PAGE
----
How psychiatry residents help stop the jail-to-streets cycle

In Los Angeles – with the largest county jail system in the nation – there are thousands of people trapped in a cycle of incarceration and homelessness

An opportunity for residents to work with patients outside the walls of academia is putting health equity and justice at the forefront of care.

The opportunity is with the Los Angeles County Office of Diversion and Reentry Division (ODR), a program that redirects individuals with serious mental illness from the criminal justice system into community-based care.

“We do clinical and legal interventions to remove people with serious physical and mental disorders out of the jail to bring them into housing and care,” says Kristen Ochoa, MD, MPH, medical director for the Office of Diversion and Reentry, Los Angeles County Department of Health Services and assistant clinical professor at the David Geffen School of Medicine at UCLA.

“We exist as an answer to the societal problem that we are attempting to address, which is that people should be in housing and have care instead of ending up in jail.”


In Los Angeles – which has the largest county jail system in the nation – there are thousands of people trapped in a cycle of incarceration and homelessness. Data from March 2022 show that 5,796 people within the jail system were diagnosed with mental illness.

“What’s really embarrassing is that that number represents 40% of the total jail population and it’s 67% of the women’s population. It’s really bad and I don’t think people understand that this is going on,” says Dr. Ochoa.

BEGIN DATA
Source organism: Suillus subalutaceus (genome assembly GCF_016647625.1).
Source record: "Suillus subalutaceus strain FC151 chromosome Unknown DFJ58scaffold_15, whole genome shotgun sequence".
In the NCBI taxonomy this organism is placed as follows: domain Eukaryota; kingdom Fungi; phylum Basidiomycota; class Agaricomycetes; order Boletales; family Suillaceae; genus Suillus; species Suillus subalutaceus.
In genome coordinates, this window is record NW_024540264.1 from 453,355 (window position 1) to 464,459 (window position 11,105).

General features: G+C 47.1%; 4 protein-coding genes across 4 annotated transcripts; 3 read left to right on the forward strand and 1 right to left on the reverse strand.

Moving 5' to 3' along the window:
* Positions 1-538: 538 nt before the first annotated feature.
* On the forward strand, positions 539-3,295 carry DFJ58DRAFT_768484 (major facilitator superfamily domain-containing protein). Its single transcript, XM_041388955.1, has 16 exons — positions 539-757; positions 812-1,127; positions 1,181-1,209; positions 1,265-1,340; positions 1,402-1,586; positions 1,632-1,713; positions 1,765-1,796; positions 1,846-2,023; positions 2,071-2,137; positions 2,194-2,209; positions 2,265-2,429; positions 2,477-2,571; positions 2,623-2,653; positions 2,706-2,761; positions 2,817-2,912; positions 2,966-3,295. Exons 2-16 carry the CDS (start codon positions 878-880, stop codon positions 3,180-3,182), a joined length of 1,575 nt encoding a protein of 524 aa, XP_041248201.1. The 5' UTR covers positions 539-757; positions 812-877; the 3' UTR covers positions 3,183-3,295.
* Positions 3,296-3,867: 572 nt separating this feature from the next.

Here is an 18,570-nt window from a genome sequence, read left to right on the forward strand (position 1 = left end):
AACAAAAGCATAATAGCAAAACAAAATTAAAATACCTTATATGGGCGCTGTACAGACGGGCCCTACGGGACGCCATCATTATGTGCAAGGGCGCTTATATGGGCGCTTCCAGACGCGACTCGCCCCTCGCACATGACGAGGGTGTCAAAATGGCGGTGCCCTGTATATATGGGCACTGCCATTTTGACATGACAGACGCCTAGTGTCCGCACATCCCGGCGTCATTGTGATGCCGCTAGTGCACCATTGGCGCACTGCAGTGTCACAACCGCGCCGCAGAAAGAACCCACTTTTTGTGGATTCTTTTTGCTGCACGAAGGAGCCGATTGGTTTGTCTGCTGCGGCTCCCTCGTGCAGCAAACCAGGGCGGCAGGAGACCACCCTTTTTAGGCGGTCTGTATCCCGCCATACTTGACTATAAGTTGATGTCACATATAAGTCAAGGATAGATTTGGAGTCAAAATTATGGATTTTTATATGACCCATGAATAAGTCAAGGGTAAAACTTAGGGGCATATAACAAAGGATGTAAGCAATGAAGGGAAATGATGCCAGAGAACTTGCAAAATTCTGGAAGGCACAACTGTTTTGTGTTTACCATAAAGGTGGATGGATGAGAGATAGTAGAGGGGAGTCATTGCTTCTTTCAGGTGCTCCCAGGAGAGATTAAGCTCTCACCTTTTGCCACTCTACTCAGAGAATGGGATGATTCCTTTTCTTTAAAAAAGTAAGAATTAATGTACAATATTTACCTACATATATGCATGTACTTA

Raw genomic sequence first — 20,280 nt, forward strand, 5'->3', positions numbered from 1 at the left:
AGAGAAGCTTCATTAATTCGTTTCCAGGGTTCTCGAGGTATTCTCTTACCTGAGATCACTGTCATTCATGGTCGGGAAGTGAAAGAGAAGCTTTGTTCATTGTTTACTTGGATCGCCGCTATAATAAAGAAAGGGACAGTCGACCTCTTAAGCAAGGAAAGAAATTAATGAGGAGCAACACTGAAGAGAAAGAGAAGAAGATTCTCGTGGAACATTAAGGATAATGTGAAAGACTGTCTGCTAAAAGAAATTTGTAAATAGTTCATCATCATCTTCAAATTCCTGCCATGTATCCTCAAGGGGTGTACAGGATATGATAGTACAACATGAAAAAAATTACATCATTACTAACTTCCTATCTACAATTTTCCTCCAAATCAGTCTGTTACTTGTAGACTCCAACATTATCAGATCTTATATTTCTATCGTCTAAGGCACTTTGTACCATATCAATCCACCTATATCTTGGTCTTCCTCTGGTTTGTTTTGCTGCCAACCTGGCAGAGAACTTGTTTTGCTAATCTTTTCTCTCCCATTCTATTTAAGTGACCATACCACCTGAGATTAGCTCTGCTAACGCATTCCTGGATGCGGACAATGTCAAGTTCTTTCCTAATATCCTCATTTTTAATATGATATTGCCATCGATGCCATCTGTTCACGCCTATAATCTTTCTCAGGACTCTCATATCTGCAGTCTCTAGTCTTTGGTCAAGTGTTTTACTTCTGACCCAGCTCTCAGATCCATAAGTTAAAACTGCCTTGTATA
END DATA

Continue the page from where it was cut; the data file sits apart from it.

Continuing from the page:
Incarceration and mental health are intertwined

A lack of adequate and available mental health services mixed with the scarcity of affordable housing and other complex, systemic dysfunctions such as racial segregation, poverty and discriminatory policies have led to more people with mental illness in jails or on the streets.

Dr. Ochoa says the first time she stepped into a jail, she did not expect it to be filled with such a large population of people who are experiencing mental illness and homelessness.

The Los Angeles Homeless Services Authority (LAHSA), an agency that coordinates housing and services for people experiencing homelessness in Los Angeles County, reported that in 2019 about 29% of people experiencing homelessness had a serious mental illness or substance abuse disorder. A Los Angeles Time analysis found that actually, 67% of people experiencing homelessness had either a mental illness or substance abuse disorder. The discrepancy was attributed to a difference in interpretation of the statistics.